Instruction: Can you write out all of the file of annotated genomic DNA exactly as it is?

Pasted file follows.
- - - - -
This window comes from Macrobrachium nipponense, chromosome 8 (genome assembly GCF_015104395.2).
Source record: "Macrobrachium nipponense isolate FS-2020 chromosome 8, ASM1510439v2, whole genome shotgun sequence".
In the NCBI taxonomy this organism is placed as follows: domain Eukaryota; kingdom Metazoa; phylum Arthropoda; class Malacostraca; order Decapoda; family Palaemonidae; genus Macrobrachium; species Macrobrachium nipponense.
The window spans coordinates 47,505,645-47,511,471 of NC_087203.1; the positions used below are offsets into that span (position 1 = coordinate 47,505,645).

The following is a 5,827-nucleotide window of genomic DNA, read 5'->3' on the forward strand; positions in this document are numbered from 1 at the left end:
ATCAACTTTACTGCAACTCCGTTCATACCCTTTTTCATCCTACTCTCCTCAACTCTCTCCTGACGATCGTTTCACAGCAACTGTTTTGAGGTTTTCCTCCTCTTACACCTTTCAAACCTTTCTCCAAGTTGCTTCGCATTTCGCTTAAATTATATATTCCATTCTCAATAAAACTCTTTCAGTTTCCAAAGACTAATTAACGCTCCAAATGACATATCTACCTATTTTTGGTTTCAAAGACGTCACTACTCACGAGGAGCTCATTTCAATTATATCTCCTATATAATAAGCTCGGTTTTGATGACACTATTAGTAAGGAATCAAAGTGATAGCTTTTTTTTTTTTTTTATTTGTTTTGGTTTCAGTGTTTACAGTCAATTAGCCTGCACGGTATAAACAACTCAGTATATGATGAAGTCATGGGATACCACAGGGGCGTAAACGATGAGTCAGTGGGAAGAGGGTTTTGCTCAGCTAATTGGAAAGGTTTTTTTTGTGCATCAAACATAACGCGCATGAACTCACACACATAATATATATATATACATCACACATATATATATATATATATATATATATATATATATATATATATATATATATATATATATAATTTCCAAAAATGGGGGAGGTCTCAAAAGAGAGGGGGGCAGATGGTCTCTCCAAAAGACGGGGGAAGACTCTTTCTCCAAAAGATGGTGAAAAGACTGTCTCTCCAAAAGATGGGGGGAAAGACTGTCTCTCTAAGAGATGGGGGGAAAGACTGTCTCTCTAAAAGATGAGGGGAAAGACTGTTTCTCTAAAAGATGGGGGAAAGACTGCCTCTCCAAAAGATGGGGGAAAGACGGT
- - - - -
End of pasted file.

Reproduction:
This window comes from Macrobrachium nipponense, chromosome 8 (genome assembly GCF_015104395.2).
Source record: "Macrobrachium nipponense isolate FS-2020 chromosome 8, ASM1510439v2, whole genome shotgun sequence".
In the NCBI taxonomy this organism is placed as follows: domain Eukaryota; kingdom Metazoa; phylum Arthropoda; class Malacostraca; order Decapoda; family Palaemonidae; genus Macrobrachium; species Macrobrachium nipponense.
The window spans coordinates 47,505,645-47,511,471 of NC_087203.1; the positions used below are offsets into that span (position 1 = coordinate 47,505,645).

The following is a 5,827-nucleotide window of genomic DNA, read 5'->3' on the forward strand; positions in this document are numbered from 1 at the left end:
ATCAACTTTACTGCAACTCCGTTCATACCCTTTTTCATCCTACTCTCCTCAACTCTCTCCTGACGATCGTTTCACAGCAACTGTTTTGAGGTTTTCCTCCTCTTACACCTTTCAAACCTTTCTCCAAGTTGCTTCGCATTTCGCTTAAATTATATATTCCATTCTCAATAAAACTCTTTCAGTTTCCAAAGACTAATTAACGCTCCAAATGACATATCTACCTATTTTTGGTTTCAAAGACGTCACTACTCACGAGGAGCTCATTTCAATTATATCTCCTATATAATAAGCTCGGTTTTGATGACACTATTAGTAAGGAATCAAAGTGATAGCTTTTTTTTTTTTTTTATTTGTTTTGGTTTCAGTGTTTACAGTCAATTAGCCTGCACGGTATAAACAACTCAGTATATGATGAAGTCATGGGATACCACAGGGGCGTAAACGATGAGTCAGTGGGAAGAGGGTTTTGCTCAGCTAATTGGAAAGGTTTTTTTTGTGCATCAAACATAACGCGCATGAACTCACACACATAATATATATATATACATCACACATATATATATATATATATATATATATATATATATATATATATATATATATATATATATAATTTCCAAAAATGGGGGAGGTCTCAAAAGAGAGGGGGGCAGATGGTCTCTCCAAAAGACGGGGGAAGACTCTTTCTCCAAAAGATGGTGAAAAGACTGTCTCTCCAAAAGATGGGGGGAAAGACTGTCTCTCTAAGAGATGGGGGGAAAGACTGTCTCTCTAAAAGATGAGGGGAAAGACTGTTTCTCTAAAAGATGGGGGAAAGACTGCCTCTCCAAAAGATGGGGGAAAGACGGT